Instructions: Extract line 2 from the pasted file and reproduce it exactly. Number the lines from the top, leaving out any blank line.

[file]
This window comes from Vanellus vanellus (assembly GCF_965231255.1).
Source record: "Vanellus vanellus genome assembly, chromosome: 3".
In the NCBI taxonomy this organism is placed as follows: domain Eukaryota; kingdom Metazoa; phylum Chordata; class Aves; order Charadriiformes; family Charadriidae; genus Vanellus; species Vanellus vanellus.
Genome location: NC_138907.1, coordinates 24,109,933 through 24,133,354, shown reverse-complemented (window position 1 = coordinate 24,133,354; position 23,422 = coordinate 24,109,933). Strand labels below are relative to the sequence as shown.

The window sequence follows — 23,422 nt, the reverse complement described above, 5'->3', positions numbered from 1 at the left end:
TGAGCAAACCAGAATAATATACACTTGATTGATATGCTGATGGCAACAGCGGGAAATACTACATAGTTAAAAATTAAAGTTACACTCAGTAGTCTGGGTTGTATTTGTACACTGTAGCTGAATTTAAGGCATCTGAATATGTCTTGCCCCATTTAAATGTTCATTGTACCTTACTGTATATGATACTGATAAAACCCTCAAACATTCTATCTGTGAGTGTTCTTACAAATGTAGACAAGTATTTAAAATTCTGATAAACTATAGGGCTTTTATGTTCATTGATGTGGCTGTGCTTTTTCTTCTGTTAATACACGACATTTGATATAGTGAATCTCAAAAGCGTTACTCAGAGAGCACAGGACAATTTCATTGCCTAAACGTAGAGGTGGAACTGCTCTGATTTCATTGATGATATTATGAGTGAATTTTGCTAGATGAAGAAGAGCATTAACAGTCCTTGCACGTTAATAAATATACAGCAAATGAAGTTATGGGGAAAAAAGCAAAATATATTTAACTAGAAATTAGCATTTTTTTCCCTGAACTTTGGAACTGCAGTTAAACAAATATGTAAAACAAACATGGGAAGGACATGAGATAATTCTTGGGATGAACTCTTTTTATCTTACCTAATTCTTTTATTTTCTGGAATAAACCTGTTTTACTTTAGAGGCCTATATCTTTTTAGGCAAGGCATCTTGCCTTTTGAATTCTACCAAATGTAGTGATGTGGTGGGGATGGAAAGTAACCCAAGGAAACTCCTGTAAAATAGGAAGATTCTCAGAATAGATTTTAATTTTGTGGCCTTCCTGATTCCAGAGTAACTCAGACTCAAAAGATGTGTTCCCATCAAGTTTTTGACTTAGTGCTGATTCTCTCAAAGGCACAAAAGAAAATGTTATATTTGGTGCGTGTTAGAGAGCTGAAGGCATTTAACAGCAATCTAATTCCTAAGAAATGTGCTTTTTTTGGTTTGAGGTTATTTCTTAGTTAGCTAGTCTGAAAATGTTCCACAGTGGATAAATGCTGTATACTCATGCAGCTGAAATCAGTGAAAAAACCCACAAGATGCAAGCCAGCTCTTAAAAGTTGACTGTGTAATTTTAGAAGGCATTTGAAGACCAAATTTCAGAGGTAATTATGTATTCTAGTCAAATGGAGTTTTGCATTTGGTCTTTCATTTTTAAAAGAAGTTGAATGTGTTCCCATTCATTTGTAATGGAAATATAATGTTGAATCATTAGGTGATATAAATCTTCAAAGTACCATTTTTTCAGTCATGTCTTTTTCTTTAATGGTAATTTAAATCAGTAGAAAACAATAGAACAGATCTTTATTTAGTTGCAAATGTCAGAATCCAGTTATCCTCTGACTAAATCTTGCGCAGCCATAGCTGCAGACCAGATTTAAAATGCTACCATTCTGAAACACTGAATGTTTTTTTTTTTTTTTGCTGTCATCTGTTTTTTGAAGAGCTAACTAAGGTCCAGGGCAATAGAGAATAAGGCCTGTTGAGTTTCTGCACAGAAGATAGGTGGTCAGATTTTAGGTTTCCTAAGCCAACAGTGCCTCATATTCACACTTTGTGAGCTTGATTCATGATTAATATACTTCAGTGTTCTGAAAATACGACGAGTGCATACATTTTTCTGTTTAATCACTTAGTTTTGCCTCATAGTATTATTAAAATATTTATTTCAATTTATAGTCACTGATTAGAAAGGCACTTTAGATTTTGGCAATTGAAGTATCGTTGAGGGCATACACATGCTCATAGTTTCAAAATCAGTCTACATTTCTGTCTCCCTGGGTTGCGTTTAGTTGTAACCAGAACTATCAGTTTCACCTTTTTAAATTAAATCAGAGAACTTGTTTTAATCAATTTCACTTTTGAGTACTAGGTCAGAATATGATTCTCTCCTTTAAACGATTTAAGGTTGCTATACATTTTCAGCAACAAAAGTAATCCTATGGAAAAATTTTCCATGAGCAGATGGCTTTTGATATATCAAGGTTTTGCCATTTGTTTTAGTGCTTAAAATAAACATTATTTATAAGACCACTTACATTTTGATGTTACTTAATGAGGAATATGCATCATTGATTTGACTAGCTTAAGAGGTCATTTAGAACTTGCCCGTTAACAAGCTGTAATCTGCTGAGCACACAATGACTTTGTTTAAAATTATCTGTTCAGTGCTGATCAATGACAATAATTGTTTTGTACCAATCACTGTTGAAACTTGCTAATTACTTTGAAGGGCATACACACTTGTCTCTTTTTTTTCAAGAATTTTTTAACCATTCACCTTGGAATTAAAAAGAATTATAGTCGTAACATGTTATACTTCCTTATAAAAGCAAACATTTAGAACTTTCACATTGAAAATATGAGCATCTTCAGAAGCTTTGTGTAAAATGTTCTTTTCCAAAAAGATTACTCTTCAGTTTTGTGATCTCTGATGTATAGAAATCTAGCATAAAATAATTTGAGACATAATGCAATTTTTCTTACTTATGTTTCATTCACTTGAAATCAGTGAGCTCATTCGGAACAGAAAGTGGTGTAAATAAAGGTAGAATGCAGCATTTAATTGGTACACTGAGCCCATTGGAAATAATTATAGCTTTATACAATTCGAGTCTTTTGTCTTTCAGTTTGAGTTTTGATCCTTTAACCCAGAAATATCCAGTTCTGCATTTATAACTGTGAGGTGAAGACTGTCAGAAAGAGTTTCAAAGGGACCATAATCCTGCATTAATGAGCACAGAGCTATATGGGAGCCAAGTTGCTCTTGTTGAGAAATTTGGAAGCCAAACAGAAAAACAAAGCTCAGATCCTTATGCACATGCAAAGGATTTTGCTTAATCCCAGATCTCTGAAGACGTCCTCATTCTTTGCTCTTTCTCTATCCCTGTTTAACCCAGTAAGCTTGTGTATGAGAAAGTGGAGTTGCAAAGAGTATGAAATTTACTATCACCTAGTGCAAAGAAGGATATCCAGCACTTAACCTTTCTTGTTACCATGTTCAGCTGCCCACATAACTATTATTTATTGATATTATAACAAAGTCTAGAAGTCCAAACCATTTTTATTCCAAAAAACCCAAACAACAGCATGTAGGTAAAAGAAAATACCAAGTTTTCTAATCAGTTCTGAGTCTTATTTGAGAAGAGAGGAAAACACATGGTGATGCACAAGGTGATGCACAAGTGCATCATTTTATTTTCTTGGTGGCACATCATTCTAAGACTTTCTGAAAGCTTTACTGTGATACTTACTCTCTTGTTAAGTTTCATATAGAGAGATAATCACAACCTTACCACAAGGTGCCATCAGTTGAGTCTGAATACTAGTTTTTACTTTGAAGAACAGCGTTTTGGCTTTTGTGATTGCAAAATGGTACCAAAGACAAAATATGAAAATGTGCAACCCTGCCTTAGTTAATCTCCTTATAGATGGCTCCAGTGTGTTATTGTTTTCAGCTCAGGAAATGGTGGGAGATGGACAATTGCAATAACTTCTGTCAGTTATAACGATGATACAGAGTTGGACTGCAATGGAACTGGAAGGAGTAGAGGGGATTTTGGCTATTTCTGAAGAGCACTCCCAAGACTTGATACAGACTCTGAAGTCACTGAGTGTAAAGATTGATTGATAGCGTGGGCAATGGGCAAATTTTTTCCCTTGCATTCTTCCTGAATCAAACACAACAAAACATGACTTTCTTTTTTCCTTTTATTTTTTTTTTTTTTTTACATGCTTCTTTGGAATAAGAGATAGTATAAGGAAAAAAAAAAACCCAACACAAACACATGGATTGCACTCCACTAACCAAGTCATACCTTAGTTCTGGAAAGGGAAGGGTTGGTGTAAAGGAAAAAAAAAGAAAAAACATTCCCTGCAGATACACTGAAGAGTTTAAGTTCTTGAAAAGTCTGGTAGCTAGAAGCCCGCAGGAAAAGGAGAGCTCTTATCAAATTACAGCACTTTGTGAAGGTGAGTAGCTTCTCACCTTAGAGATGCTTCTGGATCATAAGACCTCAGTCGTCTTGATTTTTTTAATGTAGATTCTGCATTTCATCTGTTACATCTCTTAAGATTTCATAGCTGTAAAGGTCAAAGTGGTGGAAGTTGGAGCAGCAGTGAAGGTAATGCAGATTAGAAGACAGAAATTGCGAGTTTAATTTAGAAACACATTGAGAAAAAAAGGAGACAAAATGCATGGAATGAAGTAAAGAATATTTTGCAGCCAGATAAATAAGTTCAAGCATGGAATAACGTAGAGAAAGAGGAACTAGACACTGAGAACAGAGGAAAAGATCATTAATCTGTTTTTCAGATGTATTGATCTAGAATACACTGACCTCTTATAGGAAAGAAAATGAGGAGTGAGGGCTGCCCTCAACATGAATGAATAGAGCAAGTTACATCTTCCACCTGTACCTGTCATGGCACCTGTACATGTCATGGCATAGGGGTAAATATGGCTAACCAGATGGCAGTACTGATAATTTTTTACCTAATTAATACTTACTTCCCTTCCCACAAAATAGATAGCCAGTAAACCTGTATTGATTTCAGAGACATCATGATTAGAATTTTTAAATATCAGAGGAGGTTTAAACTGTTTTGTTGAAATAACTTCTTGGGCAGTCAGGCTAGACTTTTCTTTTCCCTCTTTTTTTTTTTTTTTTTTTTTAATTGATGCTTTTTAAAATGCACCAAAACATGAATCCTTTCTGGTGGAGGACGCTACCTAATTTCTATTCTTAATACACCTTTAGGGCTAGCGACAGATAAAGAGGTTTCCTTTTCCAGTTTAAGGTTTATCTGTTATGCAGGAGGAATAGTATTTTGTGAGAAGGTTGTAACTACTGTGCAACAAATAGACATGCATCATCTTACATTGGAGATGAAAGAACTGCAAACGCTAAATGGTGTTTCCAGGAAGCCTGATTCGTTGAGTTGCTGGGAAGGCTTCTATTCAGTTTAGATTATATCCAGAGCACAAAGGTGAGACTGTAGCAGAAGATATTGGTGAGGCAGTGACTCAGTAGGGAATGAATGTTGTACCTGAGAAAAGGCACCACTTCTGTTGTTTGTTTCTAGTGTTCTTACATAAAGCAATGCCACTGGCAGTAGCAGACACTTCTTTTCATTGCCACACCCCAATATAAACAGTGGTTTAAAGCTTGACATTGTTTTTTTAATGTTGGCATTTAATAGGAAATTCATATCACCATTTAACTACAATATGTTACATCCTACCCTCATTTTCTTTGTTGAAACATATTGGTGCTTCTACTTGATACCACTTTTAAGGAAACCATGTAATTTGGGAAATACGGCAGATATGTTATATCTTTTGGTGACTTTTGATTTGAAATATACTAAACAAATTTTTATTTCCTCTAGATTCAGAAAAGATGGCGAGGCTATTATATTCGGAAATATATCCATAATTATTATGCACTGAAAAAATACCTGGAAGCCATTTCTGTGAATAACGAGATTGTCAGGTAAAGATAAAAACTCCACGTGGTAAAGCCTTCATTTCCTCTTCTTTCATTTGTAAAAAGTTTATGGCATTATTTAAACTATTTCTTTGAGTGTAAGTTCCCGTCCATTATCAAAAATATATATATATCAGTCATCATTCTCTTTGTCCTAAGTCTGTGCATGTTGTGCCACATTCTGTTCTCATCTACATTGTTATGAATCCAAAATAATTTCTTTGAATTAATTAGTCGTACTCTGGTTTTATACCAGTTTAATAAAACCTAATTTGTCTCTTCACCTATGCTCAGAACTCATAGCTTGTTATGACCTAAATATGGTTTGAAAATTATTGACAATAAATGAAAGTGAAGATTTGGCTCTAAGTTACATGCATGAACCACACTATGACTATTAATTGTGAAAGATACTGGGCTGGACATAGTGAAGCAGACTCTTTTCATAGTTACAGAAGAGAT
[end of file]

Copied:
Source record: "Vanellus vanellus genome assembly, chromosome: 3".